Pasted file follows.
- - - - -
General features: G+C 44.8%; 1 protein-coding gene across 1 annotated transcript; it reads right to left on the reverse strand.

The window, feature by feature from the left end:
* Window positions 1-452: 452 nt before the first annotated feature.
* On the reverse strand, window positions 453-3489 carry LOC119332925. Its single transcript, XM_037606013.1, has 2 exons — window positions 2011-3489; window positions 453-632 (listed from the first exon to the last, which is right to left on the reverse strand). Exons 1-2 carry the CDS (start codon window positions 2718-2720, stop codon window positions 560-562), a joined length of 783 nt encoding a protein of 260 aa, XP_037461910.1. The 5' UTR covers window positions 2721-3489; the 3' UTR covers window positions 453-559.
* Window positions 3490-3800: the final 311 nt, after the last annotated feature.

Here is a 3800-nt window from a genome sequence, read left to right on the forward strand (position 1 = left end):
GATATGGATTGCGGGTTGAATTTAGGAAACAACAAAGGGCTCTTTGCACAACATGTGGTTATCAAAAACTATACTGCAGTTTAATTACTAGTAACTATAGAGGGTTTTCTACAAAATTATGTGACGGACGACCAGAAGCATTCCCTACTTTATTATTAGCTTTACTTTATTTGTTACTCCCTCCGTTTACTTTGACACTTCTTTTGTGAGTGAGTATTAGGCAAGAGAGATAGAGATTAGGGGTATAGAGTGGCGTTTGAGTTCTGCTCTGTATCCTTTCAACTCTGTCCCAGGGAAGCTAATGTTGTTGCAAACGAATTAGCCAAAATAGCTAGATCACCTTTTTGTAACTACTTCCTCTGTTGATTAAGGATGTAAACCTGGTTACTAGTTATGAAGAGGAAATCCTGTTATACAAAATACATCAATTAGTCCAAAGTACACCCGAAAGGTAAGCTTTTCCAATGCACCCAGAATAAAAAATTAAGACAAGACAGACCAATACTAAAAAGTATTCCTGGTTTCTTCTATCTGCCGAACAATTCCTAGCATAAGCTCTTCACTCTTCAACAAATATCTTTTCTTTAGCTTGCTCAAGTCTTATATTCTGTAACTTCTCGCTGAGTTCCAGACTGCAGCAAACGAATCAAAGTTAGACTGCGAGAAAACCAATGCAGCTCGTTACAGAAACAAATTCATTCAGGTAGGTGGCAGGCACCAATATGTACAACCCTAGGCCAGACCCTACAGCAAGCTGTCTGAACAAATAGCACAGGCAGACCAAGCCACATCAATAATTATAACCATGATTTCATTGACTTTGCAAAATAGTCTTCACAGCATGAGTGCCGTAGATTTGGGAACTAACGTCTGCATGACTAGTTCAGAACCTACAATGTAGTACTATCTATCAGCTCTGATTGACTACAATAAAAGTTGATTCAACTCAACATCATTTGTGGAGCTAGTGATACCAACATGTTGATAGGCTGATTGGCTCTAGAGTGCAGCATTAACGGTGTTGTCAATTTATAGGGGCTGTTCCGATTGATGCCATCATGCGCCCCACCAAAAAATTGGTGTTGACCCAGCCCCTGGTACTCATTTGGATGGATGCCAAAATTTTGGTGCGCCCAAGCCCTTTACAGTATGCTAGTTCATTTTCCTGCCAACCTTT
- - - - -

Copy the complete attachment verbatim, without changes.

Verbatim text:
General features: G+C 44.8%; 1 protein-coding gene across 1 annotated transcript; it reads right to left on the reverse strand.

The window, feature by feature from the left end:
* Window positions 1-452: 452 nt before the first annotated feature.
* On the reverse strand, window positions 453-3489 carry LOC119332925. Its single transcript, XM_037606013.1, has 2 exons — window positions 2011-3489; window positions 453-632 (listed from the first exon to the last, which is right to left on the reverse strand). Exons 1-2 carry the CDS (start codon window positions 2718-2720, stop codon window positions 560-562), a joined length of 783 nt encoding a protein of 260 aa, XP_037461910.1. The 5' UTR covers window positions 2721-3489; the 3' UTR covers window positions 453-559.
* Window positions 3490-3800: the final 311 nt, after the last annotated feature.

Here is a 3800-nt window from a genome sequence, read left to right on the forward strand (position 1 = left end):
GATATGGATTGCGGGTTGAATTTAGGAAACAACAAAGGGCTCTTTGCACAACATGTGGTTATCAAAAACTATACTGCAGTTTAATTACTAGTAACTATAGAGGGTTTTCTACAAAATTATGTGACGGACGACCAGAAGCATTCCCTACTTTATTATTAGCTTTACTTTATTTGTTACTCCCTCCGTTTACTTTGACACTTCTTTTGTGAGTGAGTATTAGGCAAGAGAGATAGAGATTAGGGGTATAGAGTGGCGTTTGAGTTCTGCTCTGTATCCTTTCAACTCTGTCCCAGGGAAGCTAATGTTGTTGCAAACGAATTAGCCAAAATAGCTAGATCACCTTTTTGTAACTACTTCCTCTGTTGATTAAGGATGTAAACCTGGTTACTAGTTATGAAGAGGAAATCCTGTTATACAAAATACATCAATTAGTCCAAAGTACACCCGAAAGGTAAGCTTTTCCAATGCACCCAGAATAAAAAATTAAGACAAGACAGACCAATACTAAAAAGTATTCCTGGTTTCTTCTATCTGCCGAACAATTCCTAGCATAAGCTCTTCACTCTTCAACAAATATCTTTTCTTTAGCTTGCTCAAGTCTTATATTCTGTAACTTCTCGCTGAGTTCCAGACTGCAGCAAACGAATCAAAGTTAGACTGCGAGAAAACCAATGCAGCTCGTTACAGAAACAAATTCATTCAGGTAGGTGGCAGGCACCAATATGTACAACCCTAGGCCAGACCCTACAGCAAGCTGTCTGAACAAATAGCACAGGCAGACCAAGCCACATCAATAATTATAACCATGATTTCATTGACTTTGCAAAATAGTCTTCACAGCATGAGTGCCGTAGATTTGGGAACTAACGTCTGCATGACTAGTTCAGAACCTACAATGTAGTACTATCTATCAGCTCTGATTGACTACAATAAAAGTTGATTCAACTCAACATCATTTGTGGAGCTAGTGATACCAACATGTTGATAGGCTGATTGGCTCTAGAGTGCAGCATTAACGGTGTTGTCAATTTATAGGGGCTGTTCCGATTGATGCCATCATGCGCCCCACCAAAAAATTGGTGTTGACCCAGCCCCTGGTACTCATTTGGATGGATGCCAAAATTTTGGTGCGCCCAAGCCCTTTACAGTATGCTAGTTCATTTTCCTGCCAACCTTT